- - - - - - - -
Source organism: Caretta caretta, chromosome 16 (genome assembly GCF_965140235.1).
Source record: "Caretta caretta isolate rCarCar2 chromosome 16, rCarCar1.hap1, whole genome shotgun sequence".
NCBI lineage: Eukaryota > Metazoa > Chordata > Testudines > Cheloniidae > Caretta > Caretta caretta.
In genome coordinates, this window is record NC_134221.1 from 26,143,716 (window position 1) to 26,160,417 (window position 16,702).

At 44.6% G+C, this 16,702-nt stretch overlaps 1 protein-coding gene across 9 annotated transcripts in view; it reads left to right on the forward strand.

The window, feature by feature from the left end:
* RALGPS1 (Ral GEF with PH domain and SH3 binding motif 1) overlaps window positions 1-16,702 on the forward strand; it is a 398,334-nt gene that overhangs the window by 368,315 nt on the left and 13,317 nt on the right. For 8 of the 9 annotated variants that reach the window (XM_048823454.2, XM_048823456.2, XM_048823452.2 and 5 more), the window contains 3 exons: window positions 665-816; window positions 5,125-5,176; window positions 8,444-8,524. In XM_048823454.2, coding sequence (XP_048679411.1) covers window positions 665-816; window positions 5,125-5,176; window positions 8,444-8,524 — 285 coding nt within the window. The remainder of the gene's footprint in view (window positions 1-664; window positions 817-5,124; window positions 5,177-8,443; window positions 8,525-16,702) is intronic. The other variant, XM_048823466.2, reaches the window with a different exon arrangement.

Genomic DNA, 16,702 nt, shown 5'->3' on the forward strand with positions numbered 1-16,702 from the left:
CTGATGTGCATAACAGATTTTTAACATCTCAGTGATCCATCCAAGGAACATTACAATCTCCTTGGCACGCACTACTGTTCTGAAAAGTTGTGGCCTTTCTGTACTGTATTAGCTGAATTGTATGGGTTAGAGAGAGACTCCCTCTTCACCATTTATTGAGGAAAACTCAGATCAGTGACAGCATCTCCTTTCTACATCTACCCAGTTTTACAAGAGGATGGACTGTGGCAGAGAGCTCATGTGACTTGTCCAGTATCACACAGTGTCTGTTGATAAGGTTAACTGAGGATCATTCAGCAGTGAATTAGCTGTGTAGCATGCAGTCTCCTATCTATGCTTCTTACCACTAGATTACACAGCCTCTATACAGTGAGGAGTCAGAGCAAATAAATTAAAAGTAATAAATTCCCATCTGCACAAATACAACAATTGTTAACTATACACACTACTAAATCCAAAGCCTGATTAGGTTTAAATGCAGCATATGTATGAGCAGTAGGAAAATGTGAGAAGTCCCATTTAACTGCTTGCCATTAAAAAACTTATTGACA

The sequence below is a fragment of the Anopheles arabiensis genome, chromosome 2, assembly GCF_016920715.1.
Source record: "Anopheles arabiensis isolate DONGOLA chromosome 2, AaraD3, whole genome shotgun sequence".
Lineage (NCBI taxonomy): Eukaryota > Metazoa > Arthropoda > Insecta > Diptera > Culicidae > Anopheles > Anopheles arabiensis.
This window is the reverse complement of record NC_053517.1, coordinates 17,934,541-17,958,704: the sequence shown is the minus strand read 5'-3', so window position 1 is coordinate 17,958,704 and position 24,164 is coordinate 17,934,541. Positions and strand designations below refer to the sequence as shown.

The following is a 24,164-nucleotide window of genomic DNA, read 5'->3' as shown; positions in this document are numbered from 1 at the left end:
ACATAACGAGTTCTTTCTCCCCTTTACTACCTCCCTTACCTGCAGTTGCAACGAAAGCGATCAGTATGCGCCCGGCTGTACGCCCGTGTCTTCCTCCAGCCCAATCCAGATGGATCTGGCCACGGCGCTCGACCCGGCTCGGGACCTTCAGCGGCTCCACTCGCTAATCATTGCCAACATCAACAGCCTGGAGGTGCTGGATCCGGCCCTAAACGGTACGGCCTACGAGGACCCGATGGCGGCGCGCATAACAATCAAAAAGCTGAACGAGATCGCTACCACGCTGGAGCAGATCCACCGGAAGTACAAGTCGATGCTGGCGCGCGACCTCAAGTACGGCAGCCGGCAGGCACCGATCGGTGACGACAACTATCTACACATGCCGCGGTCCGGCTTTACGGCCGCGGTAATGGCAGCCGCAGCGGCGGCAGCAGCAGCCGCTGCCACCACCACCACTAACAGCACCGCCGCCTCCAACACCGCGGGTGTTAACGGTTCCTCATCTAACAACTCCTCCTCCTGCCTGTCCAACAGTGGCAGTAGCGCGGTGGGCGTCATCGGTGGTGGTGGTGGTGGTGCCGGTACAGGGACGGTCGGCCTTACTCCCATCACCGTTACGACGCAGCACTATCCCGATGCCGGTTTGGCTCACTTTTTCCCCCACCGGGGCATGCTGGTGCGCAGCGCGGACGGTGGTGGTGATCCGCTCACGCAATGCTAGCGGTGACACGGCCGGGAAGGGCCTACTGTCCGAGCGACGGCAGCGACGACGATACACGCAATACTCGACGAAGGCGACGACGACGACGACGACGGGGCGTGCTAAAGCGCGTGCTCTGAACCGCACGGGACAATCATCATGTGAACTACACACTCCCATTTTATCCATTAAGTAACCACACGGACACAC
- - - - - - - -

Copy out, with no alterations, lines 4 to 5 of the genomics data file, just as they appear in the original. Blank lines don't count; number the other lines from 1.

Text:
In genome coordinates, this window is record NC_134221.1 from 26,143,716 (window position 1) to 26,160,417 (window position 16,702).

At 44.6% G+C, this 16,702-nt stretch overlaps 1 protein-coding gene across 9 annotated transcripts in view; it reads left to right on the forward strand.